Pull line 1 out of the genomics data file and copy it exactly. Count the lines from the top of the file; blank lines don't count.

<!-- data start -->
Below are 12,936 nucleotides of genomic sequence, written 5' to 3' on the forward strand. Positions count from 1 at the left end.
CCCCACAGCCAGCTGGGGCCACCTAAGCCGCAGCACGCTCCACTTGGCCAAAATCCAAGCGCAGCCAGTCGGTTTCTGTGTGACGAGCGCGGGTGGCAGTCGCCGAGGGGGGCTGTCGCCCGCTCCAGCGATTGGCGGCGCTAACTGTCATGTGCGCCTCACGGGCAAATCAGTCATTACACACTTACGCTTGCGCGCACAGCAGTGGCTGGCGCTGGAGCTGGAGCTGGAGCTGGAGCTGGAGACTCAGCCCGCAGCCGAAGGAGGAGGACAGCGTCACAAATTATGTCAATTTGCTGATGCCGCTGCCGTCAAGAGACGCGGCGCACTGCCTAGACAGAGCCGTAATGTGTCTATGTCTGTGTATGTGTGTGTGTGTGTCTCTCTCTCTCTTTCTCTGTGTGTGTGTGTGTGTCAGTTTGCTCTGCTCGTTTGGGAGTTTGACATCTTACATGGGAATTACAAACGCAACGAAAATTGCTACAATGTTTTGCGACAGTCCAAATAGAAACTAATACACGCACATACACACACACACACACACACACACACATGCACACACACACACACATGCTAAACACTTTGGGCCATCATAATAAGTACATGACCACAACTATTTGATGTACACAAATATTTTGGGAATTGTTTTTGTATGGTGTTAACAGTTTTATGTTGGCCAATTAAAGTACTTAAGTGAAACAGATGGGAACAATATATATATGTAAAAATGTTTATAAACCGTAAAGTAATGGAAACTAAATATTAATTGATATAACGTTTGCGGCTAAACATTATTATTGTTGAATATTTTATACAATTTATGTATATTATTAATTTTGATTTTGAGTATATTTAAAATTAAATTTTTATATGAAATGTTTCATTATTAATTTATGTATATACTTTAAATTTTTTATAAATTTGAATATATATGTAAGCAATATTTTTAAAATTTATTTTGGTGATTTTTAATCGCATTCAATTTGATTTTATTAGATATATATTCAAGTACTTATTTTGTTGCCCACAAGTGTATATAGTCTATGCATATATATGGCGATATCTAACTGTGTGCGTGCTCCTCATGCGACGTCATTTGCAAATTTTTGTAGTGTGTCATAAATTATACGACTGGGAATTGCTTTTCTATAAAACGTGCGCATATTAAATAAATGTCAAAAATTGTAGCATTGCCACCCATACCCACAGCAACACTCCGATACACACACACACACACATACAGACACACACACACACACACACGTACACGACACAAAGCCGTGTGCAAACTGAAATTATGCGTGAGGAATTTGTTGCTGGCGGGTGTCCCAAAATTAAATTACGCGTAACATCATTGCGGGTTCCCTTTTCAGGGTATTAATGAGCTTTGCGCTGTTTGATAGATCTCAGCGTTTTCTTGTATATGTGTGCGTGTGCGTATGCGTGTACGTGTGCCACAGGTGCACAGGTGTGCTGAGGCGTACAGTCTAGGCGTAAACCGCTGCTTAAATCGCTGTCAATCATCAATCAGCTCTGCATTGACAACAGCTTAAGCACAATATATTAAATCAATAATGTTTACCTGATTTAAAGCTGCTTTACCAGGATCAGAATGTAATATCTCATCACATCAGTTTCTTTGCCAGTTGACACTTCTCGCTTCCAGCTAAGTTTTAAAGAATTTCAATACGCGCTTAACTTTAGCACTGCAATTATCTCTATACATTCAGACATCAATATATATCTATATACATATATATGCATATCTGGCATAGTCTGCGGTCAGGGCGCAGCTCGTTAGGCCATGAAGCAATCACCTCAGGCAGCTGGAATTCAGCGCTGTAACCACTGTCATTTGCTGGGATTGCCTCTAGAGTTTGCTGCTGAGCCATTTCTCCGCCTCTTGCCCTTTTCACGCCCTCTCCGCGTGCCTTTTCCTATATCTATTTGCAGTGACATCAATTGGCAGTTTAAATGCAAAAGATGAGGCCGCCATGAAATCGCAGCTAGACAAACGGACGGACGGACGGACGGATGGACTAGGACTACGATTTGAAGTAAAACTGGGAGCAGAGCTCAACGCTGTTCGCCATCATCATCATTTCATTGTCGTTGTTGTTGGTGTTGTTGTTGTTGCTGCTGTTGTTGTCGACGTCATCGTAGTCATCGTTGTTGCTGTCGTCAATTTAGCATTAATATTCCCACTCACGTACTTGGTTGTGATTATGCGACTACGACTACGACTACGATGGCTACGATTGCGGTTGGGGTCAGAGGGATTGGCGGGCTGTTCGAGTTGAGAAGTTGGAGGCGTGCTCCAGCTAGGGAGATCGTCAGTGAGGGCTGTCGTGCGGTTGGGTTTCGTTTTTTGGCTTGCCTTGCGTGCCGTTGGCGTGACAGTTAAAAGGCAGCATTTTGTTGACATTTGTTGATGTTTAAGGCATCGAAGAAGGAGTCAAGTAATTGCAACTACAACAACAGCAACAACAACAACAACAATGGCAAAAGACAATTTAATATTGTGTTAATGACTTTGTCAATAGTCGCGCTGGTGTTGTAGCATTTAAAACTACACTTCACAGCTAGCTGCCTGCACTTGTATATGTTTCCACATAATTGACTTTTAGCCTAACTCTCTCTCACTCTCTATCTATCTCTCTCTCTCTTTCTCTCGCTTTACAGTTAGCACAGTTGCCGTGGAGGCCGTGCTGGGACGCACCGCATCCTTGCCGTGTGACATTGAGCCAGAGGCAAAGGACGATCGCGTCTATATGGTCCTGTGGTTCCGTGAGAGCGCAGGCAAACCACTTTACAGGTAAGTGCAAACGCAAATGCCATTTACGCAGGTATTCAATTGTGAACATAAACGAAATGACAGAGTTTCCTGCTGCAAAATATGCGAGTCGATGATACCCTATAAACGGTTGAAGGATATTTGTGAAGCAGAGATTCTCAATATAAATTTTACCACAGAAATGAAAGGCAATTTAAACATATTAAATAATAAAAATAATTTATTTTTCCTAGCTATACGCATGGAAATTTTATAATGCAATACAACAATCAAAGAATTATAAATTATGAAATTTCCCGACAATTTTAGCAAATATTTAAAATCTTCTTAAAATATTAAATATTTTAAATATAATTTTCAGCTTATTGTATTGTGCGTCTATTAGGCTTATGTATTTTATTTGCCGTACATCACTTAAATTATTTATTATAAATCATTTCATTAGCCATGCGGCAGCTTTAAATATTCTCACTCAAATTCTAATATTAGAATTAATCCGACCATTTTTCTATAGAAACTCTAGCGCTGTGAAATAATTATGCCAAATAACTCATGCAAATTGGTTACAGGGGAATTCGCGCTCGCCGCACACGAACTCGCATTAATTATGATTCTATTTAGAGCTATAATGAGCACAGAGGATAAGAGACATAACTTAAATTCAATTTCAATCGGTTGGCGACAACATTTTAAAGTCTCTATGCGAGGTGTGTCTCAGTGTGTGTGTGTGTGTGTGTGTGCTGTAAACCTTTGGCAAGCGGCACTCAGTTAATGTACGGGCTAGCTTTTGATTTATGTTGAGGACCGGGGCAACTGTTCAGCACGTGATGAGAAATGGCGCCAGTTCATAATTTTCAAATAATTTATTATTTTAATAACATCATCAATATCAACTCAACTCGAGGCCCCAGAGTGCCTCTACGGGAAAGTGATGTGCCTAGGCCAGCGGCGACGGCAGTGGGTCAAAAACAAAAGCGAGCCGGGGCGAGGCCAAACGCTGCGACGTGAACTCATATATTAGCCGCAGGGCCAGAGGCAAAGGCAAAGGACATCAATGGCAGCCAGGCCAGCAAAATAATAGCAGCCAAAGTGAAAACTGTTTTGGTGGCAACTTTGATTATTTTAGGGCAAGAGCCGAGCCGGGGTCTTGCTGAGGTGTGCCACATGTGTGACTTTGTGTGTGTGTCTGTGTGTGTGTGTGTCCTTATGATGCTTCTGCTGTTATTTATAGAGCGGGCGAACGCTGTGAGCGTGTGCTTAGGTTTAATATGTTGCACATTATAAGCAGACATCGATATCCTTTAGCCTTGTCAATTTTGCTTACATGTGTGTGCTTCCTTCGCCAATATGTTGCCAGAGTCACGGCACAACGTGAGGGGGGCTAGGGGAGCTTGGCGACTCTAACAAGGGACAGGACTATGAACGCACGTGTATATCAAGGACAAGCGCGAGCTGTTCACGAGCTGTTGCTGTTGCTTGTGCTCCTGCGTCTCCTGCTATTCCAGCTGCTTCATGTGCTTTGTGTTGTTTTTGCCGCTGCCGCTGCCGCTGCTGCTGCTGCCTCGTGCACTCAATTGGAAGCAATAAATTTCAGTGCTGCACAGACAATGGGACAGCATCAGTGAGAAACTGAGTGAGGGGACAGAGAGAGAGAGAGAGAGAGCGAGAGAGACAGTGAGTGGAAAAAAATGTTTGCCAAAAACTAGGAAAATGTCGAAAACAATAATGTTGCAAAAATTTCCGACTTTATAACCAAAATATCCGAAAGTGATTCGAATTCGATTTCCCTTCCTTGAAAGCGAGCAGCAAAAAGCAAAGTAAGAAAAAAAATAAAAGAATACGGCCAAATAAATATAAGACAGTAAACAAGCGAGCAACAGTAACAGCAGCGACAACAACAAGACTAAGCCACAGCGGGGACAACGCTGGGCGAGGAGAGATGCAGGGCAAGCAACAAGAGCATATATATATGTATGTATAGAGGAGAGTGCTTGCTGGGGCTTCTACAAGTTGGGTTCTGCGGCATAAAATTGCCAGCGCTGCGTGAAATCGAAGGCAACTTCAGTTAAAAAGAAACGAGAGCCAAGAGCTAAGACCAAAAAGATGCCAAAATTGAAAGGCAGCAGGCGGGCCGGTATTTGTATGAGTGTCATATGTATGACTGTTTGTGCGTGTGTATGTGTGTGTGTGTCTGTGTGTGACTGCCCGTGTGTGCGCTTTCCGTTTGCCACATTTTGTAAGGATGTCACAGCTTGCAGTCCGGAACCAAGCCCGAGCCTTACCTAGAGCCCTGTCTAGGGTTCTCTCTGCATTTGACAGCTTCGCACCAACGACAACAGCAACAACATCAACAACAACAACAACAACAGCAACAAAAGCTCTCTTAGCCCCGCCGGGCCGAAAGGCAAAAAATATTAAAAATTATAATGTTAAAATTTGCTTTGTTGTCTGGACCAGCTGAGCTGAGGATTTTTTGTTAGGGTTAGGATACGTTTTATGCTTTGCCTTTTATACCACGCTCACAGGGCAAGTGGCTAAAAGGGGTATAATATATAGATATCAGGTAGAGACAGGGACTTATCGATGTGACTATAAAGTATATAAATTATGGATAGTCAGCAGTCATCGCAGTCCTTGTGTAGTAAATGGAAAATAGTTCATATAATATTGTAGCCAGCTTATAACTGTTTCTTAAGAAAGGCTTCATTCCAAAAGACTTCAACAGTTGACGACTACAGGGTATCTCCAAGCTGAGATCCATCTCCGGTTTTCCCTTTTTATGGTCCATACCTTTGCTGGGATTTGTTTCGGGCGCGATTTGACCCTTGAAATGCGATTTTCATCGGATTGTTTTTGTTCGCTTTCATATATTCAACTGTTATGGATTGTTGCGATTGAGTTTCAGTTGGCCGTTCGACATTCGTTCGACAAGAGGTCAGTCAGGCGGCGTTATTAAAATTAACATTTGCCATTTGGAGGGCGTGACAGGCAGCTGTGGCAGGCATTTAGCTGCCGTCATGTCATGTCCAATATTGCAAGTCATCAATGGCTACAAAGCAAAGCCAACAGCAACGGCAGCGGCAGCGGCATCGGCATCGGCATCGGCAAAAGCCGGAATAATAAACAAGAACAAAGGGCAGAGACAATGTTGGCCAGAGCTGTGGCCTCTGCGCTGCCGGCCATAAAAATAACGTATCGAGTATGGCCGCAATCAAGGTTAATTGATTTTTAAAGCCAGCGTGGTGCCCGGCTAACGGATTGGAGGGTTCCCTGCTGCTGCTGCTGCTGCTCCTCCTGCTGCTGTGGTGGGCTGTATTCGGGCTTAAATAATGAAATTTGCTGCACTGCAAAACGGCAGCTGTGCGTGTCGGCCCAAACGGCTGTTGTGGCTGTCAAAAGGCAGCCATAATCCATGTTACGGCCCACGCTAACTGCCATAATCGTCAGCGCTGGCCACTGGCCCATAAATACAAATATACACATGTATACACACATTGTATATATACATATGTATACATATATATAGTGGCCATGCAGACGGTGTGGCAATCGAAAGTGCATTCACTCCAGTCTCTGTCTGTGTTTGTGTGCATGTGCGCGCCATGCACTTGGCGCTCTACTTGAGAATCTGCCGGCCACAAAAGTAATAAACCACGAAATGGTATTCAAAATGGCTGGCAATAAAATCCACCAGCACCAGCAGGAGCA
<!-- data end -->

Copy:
Below are 12,936 nucleotides of genomic sequence, written 5' to 3' on the forward strand. Positions count from 1 at the left end.